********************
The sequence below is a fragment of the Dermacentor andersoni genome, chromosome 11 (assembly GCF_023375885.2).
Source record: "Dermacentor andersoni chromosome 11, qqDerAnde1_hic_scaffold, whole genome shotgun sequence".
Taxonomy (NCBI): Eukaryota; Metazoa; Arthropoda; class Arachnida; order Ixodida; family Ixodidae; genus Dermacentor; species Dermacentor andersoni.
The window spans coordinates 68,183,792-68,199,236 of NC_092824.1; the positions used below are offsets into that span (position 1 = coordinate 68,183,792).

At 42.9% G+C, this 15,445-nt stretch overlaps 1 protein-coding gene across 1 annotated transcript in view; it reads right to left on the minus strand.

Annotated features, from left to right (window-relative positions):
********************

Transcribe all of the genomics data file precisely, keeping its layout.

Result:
The sequence below is a fragment of the Dermacentor andersoni genome, chromosome 11 (assembly GCF_023375885.2).
Source record: "Dermacentor andersoni chromosome 11, qqDerAnde1_hic_scaffold, whole genome shotgun sequence".
Taxonomy (NCBI): Eukaryota; Metazoa; Arthropoda; class Arachnida; order Ixodida; family Ixodidae; genus Dermacentor; species Dermacentor andersoni.
The window spans coordinates 68,183,792-68,199,236 of NC_092824.1; the positions used below are offsets into that span (position 1 = coordinate 68,183,792).

At 42.9% G+C, this 15,445-nt stretch overlaps 1 protein-coding gene across 1 annotated transcript in view; it reads right to left on the minus strand.

Annotated features, from left to right (window-relative positions):